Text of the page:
How Kimi Raikkonen's seemingly unlikely return to Ferrari came to fruition
Sky F1's Mark Hughes on how Luca di Montezemelo had to be convinced and what the deal means for Fernando Alonso's position at Ferrari.
By Mark Hughes - @SportMPHMark
Coming into the Monza weekend many were adamant that the Raikkonen/Ferrari deal had already been done. It had not. The terms had been agreed IF Kimi decided to join.
But his preferred option was to get from Lotus the guarantees he sought for 2014 - which were financial and technical. He needed some solid evidence that the money was going to be there to compete at a high level and certain technical assurances.
He was unable to get those assurances in time and, with the window of opportunity at Ferrari threatening to close later in the week, it was only at the end of the weekend that Raikkonen gave Ferrari the nod. That's the way it was described by Kimi's manager Steve Robertson and that tallies absolutely with what Ferrari was saying coming into the weekend.
Ferrari's open admission for the first time that it was pursuing Raikkonen was a new element to the story as the circus gathered at Monza. For that admission to be made implied that Luca di Montezemelo had been persuaded to the logic of the recruitment of Kimi.
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One year ago he absolutely refused to countenance such a development. Back then, the management below di Montezemelo was already absolutely convinced that Raikkonen - a non-political driver with a great turn of speed, a points-harvesting machine - was the ideal partner to Fernando Alonso. In terms of helping the team to a constructors' championship, his consistent speed would surely be invaluable.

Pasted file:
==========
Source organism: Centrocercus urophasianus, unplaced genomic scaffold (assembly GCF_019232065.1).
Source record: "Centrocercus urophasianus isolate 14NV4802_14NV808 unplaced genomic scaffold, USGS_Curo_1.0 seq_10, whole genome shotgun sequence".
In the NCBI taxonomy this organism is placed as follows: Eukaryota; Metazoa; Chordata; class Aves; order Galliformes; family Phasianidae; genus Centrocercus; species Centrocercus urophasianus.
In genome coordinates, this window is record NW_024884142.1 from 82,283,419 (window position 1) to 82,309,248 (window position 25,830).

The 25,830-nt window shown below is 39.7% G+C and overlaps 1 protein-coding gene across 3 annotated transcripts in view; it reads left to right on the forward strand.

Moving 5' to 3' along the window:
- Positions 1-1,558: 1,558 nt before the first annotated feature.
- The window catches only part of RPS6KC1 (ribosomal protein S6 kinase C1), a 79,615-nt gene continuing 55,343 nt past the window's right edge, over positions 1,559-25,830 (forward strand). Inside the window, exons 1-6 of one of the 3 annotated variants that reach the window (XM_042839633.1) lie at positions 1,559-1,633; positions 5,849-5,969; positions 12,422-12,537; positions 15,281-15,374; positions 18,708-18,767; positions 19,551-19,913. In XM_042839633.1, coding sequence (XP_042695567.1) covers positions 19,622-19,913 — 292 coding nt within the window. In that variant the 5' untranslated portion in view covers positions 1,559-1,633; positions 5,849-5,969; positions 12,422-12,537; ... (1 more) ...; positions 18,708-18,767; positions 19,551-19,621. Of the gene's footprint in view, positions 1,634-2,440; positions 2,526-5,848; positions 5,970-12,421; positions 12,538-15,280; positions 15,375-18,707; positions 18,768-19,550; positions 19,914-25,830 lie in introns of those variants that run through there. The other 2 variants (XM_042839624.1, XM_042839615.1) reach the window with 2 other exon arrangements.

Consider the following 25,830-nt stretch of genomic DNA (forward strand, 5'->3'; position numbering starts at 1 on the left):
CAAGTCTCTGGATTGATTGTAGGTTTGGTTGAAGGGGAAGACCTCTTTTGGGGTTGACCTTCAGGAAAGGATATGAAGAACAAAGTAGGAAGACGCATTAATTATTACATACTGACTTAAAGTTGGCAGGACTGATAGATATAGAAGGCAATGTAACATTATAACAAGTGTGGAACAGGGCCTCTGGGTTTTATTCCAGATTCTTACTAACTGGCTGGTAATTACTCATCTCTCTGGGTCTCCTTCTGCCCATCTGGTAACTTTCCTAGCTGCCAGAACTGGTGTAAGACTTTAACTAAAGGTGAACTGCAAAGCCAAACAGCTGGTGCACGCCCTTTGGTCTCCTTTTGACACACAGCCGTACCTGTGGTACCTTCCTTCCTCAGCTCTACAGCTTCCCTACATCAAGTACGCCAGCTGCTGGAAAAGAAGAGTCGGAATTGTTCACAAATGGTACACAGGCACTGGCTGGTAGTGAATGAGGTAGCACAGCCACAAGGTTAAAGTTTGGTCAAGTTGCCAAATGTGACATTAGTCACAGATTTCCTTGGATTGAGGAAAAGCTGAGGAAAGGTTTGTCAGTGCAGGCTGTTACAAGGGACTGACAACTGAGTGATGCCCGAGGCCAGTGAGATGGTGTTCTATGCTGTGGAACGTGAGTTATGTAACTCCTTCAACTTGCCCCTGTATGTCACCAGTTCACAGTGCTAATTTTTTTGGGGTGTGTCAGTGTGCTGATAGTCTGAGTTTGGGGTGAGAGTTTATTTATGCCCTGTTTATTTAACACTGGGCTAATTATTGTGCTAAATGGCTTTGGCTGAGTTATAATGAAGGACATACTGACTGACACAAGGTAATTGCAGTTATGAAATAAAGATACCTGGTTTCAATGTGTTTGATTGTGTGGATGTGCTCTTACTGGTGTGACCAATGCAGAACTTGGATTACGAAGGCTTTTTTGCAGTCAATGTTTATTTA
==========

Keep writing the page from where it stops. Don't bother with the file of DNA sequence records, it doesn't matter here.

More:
But there was one big, seemingly insurmountable problem, they said. Their boss, Luca di Montezemelo. Kimi had not been very respectful of him when the time came to leave and that was causing an impasse.
Subsequent to his being paid out of his contract one year early in order to make way for Fernando Alonso at the end of 2009, Raikkonen expressed his belief that it had all been to do with Ferrari's desire to get the Spanish bank Santander on board.
But that was only partly true; there were a couple of additional contributory factors, the more important of which was that Raikkonen's passiveness was not galvanising the team in the way it believed was necessary. It has historically operated best with a strong team leader - John Surtees, Niki Lauda, Michael Schumacher. Ferrari felt that Alonso had already exhibited the traits it needed.
So Alonso - and Santander - were welcomed on board, while Kimi was paid to go away. Dismissing Felipe Massa - recovering from serious injury - would have been a brutal sacrifice and besides his lesser status made for an easier team-mate 'sell' to Alonso as to why he should join than Raikkonen would have been.
But it's a delicate balancing act between leading the team and criticising it and of late Alonso's frustrated comments have been perceived by Ferrari as divisive. The relationship between them has definitely deteriorated. Meanwhile, Massa's form after improving late last year and into 2013, then fell back to inconsistency.
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It became obvious that a more consistently strong team mate was needed. In late July the rumours about Raikkonen again surfaced - and a Ferrari spokesman said at the time that, 'It would be almost impossible to imagine' though stopped short of an outright denial. Somewhere between then and the Monza weekend Montezemelo was convinced of the logic of Raikkonen's recruitment, a process perhaps aided by the boss' irritation at Alonso's public criticism.
Alonso's preference was for Massa to stay, but clearly Ferrari was no longer in the mood to cater to Fernando's every demand. It made Raikkonen an offer - and all that remained was for Lotus not to be able to give the assurances he was seeking for next year and the return of Kimi, and one of the most fascinating driver line-ups of all time, was complete.